Defying All Odds: From Poverty to Mogul

If I were to tell you that a Black boy from the South Bronx would grow to obtain four consecutive inaugural fellowships spanning public policy, philanthropy, social innovation, and gun control advocacy, would you believe me? What if I told you that he accomplished all of this, and more, after spending a year behind bars? Well, that Black boy from The Bronx happens to be me. In the summer of

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The Qualities of a Leader

Moving to New York City was not my decision. It was my father’s. Moving to New York City was not his idea. It was my family’s. There are two traits that are required for my respect, honesty and sympathy. They stand out to me because they are what I admire in my father. I am not surrounded by role models, or at least not for the path I chose. I

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Maha

She told me of how growing up, she thought her parents named her after the arabian oryx, the  “wild cow.” It was not until she was an adult she found out her name was a specific reference to their beautiful eyes and the depth of them.   But this isn’t a story about her name or her eyes. It’s about all the small interactions most of us overlook, and she

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“What’s worthy of my respect?” (by Rahsaan A. Seabury)

“What’s worthy of my respect?” (by Rahsaan A. Seabury) The old saying “respect is earned and not given” couldn’t be truer because there are many aspects that go into the word “respect” and more importantly the person or thing that is “claimed” to be worthy of being respected. When I think of the word respect, I think of something or someone that has significant value, meaning and is worth looking

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“A sign of unfortunate times and social injustice” (by Rahsaan A. Seabury)

“A sign of unfortunate times and social injustice” (by Rahsaan A. Seabury) The world is filled with so many great things that make us hopeful towards the future and so many uncertainties and unfortunate circumstances. Most people every day hope that they can create better opportunities for themselves and their families by working hard, improving on their educational skills, all while being law abiding citizens of the United States of

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“Sharing a valuable academic skill of mine” (by Rahsaan A. Seabury)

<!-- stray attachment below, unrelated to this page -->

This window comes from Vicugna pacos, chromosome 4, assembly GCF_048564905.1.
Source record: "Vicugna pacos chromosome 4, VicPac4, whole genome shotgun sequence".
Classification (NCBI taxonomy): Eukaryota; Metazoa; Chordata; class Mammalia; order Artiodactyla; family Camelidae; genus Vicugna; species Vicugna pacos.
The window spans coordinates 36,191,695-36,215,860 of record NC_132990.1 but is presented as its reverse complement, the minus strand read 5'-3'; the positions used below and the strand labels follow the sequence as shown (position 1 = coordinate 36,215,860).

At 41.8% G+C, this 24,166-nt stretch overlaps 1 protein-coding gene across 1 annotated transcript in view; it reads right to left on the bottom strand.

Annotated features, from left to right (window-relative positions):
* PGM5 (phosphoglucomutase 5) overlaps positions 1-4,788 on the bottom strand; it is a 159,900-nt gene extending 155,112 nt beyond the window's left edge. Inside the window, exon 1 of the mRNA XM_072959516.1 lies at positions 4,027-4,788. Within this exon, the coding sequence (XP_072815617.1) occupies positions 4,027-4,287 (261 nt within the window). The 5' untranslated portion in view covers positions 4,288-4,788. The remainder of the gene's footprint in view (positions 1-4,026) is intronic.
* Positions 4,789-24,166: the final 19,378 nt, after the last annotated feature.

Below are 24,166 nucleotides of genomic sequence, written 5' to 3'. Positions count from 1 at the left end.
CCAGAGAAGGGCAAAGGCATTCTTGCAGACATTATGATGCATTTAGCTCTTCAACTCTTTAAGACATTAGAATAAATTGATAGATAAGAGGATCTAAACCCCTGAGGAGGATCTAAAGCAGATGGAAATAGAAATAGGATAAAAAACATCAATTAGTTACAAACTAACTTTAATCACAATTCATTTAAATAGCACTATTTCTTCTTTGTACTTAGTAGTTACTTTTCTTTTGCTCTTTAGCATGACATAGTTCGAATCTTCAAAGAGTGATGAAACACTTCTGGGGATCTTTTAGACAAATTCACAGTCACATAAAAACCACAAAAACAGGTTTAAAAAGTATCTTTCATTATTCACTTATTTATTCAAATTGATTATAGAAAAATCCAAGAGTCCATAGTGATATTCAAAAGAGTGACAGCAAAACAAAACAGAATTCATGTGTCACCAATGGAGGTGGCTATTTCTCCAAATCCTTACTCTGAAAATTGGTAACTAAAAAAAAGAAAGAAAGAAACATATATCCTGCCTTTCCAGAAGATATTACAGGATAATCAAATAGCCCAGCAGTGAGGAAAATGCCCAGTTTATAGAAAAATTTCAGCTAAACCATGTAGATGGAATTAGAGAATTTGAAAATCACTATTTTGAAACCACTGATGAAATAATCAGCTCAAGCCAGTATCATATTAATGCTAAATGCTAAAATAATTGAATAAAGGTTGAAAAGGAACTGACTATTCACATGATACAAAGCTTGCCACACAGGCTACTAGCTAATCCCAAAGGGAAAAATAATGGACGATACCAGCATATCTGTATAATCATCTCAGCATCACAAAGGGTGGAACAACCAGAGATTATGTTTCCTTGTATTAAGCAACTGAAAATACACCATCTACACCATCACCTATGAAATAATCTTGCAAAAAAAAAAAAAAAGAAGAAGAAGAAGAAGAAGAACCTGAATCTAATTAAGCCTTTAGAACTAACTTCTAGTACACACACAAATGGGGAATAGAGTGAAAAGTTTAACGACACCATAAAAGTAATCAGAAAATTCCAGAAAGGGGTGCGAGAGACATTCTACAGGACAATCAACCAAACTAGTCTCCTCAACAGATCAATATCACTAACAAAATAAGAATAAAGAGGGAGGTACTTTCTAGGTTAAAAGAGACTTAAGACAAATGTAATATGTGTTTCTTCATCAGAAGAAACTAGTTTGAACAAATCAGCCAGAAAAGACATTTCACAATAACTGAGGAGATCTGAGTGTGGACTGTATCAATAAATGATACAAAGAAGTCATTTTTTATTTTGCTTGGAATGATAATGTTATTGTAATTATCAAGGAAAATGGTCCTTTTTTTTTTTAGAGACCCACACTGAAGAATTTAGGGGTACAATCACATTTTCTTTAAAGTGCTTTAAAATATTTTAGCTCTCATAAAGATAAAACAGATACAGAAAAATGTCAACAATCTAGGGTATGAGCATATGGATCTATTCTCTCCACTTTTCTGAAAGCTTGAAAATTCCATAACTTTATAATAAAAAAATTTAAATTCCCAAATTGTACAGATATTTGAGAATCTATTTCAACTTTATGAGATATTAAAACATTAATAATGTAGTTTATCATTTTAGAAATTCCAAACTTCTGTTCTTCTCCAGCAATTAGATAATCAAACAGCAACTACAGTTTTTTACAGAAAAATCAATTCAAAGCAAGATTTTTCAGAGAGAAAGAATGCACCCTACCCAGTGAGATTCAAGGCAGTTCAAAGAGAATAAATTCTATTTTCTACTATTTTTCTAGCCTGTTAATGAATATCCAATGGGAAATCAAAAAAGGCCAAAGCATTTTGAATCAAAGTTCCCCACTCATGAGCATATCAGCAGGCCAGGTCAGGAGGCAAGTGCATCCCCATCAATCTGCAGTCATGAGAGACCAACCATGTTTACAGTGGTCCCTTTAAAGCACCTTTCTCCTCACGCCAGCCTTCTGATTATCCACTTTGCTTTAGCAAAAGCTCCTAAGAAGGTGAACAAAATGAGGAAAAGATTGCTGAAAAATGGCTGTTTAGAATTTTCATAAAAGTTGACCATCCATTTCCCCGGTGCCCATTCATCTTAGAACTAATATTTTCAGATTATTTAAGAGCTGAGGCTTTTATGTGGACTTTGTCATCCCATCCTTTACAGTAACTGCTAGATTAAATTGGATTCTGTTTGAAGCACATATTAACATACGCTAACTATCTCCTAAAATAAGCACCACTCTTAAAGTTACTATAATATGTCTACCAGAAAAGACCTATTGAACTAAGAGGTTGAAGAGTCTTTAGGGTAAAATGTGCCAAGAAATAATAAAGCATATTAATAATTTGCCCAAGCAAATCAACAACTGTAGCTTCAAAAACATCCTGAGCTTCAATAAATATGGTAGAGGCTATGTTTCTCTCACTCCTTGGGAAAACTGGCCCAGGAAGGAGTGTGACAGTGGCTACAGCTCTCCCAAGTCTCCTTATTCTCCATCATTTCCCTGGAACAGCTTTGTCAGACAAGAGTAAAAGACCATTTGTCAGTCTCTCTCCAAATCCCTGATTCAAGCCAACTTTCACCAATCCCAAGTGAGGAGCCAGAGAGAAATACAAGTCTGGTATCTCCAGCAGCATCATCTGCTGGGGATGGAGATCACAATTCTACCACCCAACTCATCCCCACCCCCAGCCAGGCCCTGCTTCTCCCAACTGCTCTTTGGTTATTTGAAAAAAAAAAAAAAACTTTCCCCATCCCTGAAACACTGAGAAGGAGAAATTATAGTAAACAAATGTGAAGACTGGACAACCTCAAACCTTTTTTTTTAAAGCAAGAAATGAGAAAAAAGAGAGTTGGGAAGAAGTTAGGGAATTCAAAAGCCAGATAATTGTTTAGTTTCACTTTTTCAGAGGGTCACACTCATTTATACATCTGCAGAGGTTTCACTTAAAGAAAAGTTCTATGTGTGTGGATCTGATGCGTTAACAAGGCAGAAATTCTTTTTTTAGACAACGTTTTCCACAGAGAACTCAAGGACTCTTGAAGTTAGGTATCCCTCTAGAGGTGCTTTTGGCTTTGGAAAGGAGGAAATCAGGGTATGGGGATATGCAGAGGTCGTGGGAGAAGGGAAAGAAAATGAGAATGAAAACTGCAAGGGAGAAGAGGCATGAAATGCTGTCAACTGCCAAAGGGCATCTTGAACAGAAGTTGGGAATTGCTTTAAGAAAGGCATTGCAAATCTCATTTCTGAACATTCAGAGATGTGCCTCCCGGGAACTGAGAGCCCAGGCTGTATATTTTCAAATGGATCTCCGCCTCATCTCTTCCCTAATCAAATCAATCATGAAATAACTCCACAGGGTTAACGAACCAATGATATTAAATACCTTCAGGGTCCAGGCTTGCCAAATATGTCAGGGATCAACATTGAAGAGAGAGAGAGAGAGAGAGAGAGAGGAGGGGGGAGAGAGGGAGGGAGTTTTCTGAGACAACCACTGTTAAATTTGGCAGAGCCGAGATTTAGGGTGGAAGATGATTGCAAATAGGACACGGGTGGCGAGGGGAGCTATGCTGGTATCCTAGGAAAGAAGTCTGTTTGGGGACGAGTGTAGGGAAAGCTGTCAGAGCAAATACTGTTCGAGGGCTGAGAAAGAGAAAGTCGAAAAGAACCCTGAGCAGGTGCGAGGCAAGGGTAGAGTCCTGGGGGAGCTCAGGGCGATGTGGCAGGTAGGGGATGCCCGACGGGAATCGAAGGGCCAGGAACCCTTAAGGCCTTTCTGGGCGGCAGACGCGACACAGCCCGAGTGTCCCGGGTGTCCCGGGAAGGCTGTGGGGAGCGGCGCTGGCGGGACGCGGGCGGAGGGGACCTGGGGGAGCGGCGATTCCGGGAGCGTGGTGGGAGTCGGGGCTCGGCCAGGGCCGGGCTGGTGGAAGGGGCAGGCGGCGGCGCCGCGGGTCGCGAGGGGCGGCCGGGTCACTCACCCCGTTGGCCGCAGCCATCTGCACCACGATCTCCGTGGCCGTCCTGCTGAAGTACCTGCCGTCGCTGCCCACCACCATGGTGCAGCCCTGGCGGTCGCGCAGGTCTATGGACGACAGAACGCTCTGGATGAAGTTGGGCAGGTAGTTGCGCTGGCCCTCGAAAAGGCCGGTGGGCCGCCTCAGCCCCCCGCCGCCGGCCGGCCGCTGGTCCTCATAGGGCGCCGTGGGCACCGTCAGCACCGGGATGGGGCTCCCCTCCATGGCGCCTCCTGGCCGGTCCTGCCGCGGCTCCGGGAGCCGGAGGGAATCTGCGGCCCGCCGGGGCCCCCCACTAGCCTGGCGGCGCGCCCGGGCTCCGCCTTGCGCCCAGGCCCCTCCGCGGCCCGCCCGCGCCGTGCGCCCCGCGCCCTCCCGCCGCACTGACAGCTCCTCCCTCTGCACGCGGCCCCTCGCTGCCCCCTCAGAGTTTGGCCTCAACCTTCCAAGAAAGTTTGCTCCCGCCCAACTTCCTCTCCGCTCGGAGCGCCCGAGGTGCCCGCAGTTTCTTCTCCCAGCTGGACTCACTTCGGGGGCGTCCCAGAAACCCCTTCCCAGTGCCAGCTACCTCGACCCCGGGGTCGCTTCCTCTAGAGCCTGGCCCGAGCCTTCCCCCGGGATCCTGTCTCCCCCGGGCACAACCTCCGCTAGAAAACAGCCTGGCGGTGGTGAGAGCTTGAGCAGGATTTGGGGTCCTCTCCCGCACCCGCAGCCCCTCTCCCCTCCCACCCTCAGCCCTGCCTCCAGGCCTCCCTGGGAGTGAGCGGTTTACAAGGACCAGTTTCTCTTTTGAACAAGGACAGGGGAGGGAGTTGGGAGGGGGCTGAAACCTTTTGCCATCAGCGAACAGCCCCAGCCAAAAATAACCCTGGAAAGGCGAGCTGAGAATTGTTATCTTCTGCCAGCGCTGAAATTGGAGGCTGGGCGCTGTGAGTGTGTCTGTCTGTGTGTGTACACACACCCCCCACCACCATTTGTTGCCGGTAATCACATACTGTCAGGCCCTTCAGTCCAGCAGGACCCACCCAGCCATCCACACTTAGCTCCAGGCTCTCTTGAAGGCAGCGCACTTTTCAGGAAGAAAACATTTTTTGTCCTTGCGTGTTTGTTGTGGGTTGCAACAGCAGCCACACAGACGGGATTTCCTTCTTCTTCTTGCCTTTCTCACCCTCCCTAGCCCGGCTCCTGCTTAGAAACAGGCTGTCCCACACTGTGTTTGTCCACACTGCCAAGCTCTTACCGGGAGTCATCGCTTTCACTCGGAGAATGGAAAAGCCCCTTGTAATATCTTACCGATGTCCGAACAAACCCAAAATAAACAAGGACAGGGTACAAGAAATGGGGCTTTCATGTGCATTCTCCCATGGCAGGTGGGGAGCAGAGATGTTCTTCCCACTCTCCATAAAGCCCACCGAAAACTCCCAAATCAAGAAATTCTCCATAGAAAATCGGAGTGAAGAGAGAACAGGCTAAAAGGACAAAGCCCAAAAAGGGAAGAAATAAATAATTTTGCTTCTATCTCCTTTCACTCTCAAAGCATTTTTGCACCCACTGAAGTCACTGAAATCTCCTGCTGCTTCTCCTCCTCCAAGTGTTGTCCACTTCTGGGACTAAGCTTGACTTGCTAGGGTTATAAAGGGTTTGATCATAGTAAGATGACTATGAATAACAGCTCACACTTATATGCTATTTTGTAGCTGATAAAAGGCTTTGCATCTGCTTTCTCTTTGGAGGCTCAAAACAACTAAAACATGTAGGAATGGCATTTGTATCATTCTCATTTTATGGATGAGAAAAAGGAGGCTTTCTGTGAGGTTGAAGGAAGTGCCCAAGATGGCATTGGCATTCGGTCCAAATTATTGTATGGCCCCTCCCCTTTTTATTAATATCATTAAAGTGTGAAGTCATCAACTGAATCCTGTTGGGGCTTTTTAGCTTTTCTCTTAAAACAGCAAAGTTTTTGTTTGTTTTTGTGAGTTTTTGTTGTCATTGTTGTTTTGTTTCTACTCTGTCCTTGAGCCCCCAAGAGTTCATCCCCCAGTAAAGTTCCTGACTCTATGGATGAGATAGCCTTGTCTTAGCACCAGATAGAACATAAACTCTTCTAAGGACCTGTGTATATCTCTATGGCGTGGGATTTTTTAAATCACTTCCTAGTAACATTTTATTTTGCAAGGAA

“Sharing a valuable academic skill of mine” (by Rahsaan A. Seabury) Along the road to achieving higher education, there are many obstacles that even the most well rounded students would find challenging. Things that are considered much easier, like getting ready for school in the morning, and everyday commuting can also become very involved for reasons beyond our control. Not to mention the unexpected variables that arise within a semester,

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Respect yourself and others will respect you.

My mother is my role model. When I think of respect, I think of her. Despite being a tiny person, discriminated against because of her ethnicity or gender, and judged by her past mistakes, she never fails to let anyone disrespect her or her loved ones under any circumstances. She earns her respect by demonstrating character, “walking that walk instead of talking that talk,” and getting things done through hard

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R-E-S-P-E-C-T

In high school, I went to a youth program called StreetSquash, which is based in Harlem. One half of the period was spent playing Squash on the courts. The other half was doing homework and studying with a tutor. Out of all those tutors, there is one I still connect with to this day. His name is Walter. I do not remember our first meeting, but I remember he was

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Are you Comfortable Being Vulnerable?

I feel that there is a common misconception that success coincides with respect. As I run down the list of people who have earned my respect I find that they have expressed a sense of vulnerability to me. I find that most people have no trouble discussing their accomplishments; often flaunting highschool awards, internship opportunities, and grades they received on assignments. Although it is important to be proud of one’s

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Trump’s Birthright Citizenship’s Ban Proposal

  Hey guys, do you ever wonder about your birth or immigration status? Do you think you are a true “American.” Some of us rarely think about one’s birth in the U.S. but we most likely think about our identity with other components that make us Americans. Be that identity African-AMERICAN, or Muslim-AMERICAN or Homosexual-AMERICAN, or any type of AMERICAN etc. Recently, Trump has proposed a ban on birthright citizenship

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